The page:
Some school activities require you to be there for long periods of time but not necessarily participate the whole time. You might be in the band and another section might be a mess and need some dedicated work from the teacher. You might be in theater but only be onstage for half the time. You might have a long bus ride to a game. Again, beware of the situation. If you have obligations for the activity that aren’t completed (i.e., you don’t know your lines for the show), those come first.

Before School

Sometimes you get to school early. This seems to be especially true in some bus systems, where whomever made the schedule wanted to be absolutely certain that the kids riding the bus were never ever late. My bus used to drop me half an hour before school started, and even my friends on other buses didn’t show up for another fifteen minutes. It can be hard to get going in the morning, but hey, you’re already up and you’ve successfully made it to school, so it can’t hurt to try.

After Your Homework

So, all of the above time periods can also be used to get some homework done throughout the day. You know what’s great about this? It means you have less homework to do later, and this can be a glorious thing. It means maybe you can get your homework done at a reasonable time, and maybe you can have brain to work on your writing after dinner and before bed. Then you can end the day on something fun instead of, you know, math or English.

Weekends

Weekends can be pretty busy still, depending on your activities and schedule, but you still have three nights to do homework instead of one, so hopefully you will also have some free time to do what you would like. It might help to pick a specific time each weekend–Saturday afternoon, maybe–where you typically don’t have commitments and make that your writing time. That way it’s planned, and it’s more likely to happen.

Another thing the can help with writing around high school is to have friends who also write, or friends who are interested in what you’re writing. Having a support system in place can help your productivity a ton. You can share your work, plan write-ins, and talk about what you’re working on.

Any other tips for high schoolers you would include, squiders? Or, as a high schooler, things you’ve found that have worked for you?

Marketing to Distraction

I’ve noticed something lately. I, like many people, I suspect, have a limited amount of time every day to spend on writing-related activities. These activities include:

  • Plotting/planning
  • Research
  • Writing
  • Editing
  • Marketing
  • Publishing activities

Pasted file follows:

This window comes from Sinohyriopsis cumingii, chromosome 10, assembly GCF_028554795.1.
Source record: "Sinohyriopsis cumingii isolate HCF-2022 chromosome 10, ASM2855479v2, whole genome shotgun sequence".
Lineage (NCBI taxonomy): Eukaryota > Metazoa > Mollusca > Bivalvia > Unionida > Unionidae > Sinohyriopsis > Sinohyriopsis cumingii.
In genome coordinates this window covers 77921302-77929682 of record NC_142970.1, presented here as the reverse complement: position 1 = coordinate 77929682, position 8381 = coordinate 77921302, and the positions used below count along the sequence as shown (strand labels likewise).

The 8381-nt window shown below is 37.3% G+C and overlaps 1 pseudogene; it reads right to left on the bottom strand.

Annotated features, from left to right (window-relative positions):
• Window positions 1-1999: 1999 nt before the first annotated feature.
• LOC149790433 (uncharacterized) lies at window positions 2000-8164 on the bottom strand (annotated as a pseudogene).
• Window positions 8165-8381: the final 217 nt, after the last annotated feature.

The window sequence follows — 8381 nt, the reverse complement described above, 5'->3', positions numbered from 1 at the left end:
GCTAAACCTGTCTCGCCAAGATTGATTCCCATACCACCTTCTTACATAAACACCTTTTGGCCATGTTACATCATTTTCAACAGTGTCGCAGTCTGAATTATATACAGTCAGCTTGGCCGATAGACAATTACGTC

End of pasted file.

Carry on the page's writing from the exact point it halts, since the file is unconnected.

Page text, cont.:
• Ancillary activities, like blogging or market research

I would like to break these down a bit, so, say, I always have half an hour to an hour for actual writing, and maybe another half an hour for marketing/publishing activities, but that doesn’t seem to be the way things are working out at the moment.

So everything is currently coming out of the same well of time. And with the current climate of publishing, where authors are increasingly in charge of their own marketing, it behooves people to be aware of marketing techniques and to keep up with new and changing marketing trends.

And I realized lately that I seem to be denoting the majority of my writing time pool to marketing. But not, like, actual marketing. Learning about marketing. Taking marketing classes, readings marketing blogs, going to marketing webinars. Most are writing-related, but some are just general marketing.

Am I procrastinating? Is it an excuse to not do any real marketing, because I’m still “learning”? (Though, at this point, everything’s starting to sound the same and I’m pretty sure I’m not getting anything new out of anything.) Is it something that makes it seem like I’m being productive when I’m really not?

I hope to be able to better utilize my time now that I’ve realized what I’ve been doing. But I thought I’d bring it up in case other people are unknowingly (or in denial about) doing the same thing. Learning is well and good, but if you’re not getting anything done, it’s time to re-evaluate.

Have you ever realized you were trapped in the illusion of productivity? And to stick with marketing, what is the most useful thing you’ve found works?

(In other good news, my Kit Campbell Books and Kit the Editor websites are back up. They did lose some of the more recent content, so I will need to get them back up to date, but if you need general info, it’s all there, so go and take a look!)

Writing Around the Holidays

The month between Thanksgiving and Christmas is stressful even in the best of times.  You’ve got to buy your presents, wrap them, make sure they get to the right recipient (and that’s assuming you aren’t making any).  There’s Christmas Cards to send out (oh why did I start doing that?), decorations to put up, and neighbors to compete against to see who can spend the most on their electricity bills.  One could argue that this is all another sign of the commercialization of the holidays, but I would argue that it’s because we want to make the ones we love happy that we pile so much on ourselves.

This is, of course, on top of your normal work, family, and household obligations.  And the fact that you want to spend as much time as possible with your friends and family.

With everything as crazy as it is, it can be a pain to fit in your normal writing.  Here are a couple of tips for trying to fit it in.

1. Use it to destress.
Let’s say you’ve spent the last three hours wrapping presents and writing cards.  It’s very tempting to leave the mess for the cat to play with and go veg in front of the television watching Unsolved Mysteries.  Resist this urge, and why not sit down and work on a story instead?  It’ll clear your mind and when you look back at your day, you’ll feel productive instead of like a lazy lump.

2. Get away from it all.
Your children are belting “Grandma got run-over by a reindeer” at the top of their lungs and your husband has abandoned his half-done job of hanging the lights over the garage to watch the football game.  Do not lock yourself in the bathroom and cry.  Instead, stand in front of your husband until he acknowledges your presence and tell him it’s on his head if anything gets destroyed while you’re gone, and leave.  Go to a coffee shop, the library, a friend’s…wherever you like to write that’s not at home.

3. Remember that people will not hate you if it doesn’t all get done.
If a couple of your cards go out a few days late, guess what?  No one’s really going to care.  They’re just glad to hear from you.  If half the ornaments don’t get on the tree, Santa won’t mind.  If the dog eats your fruitcake, well, it’s probably for the best.  Remember that it’s much easier to maintain a writing habit than to try to restart one come January when the tree goes to the grinder.  So set aside a little time each day to get things done.  It’s okay.  No one will hate you.  (Give them bubble wrap to distract them while you make your escape.)

Good luck to you, Squiders!